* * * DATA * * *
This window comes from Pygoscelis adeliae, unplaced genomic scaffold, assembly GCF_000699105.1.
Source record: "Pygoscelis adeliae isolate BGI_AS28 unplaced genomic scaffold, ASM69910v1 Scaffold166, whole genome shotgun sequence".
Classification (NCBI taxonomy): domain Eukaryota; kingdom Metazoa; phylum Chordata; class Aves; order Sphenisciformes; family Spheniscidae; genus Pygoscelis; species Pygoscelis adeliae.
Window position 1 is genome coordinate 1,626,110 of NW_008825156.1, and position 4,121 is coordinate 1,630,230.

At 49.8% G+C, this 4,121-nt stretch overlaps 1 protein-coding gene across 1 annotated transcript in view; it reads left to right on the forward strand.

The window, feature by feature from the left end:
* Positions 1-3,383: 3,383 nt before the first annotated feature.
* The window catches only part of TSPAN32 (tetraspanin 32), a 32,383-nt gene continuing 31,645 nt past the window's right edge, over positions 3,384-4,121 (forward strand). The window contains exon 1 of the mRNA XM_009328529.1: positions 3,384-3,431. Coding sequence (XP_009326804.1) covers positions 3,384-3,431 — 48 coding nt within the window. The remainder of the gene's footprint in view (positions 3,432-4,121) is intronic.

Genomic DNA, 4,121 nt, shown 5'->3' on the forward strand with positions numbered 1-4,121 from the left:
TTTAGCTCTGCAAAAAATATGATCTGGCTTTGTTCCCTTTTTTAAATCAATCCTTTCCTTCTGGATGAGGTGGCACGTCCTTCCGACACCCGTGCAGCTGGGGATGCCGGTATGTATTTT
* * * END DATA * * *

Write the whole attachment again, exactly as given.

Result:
This window comes from Pygoscelis adeliae, unplaced genomic scaffold, assembly GCF_000699105.1.
Source record: "Pygoscelis adeliae isolate BGI_AS28 unplaced genomic scaffold, ASM69910v1 Scaffold166, whole genome shotgun sequence".
Classification (NCBI taxonomy): domain Eukaryota; kingdom Metazoa; phylum Chordata; class Aves; order Sphenisciformes; family Spheniscidae; genus Pygoscelis; species Pygoscelis adeliae.
Window position 1 is genome coordinate 1,626,110 of NW_008825156.1, and position 4,121 is coordinate 1,630,230.

At 49.8% G+C, this 4,121-nt stretch overlaps 1 protein-coding gene across 1 annotated transcript in view; it reads left to right on the forward strand.

The window, feature by feature from the left end:
* Positions 1-3,383: 3,383 nt before the first annotated feature.
* The window catches only part of TSPAN32 (tetraspanin 32), a 32,383-nt gene continuing 31,645 nt past the window's right edge, over positions 3,384-4,121 (forward strand). The window contains exon 1 of the mRNA XM_009328529.1: positions 3,384-3,431. Coding sequence (XP_009326804.1) covers positions 3,384-3,431 — 48 coding nt within the window. The remainder of the gene's footprint in view (positions 3,432-4,121) is intronic.

Genomic DNA, 4,121 nt, shown 5'->3' on the forward strand with positions numbered 1-4,121 from the left:
TTTAGCTCTGCAAAAAATATGATCTGGCTTTGTTCCCTTTTTTAAATCAATCCTTTCCTTCTGGATGAGGTGGCACGTCCTTCCGACACCCGTGCAGCTGGGGATGCCGGTATGTATTTT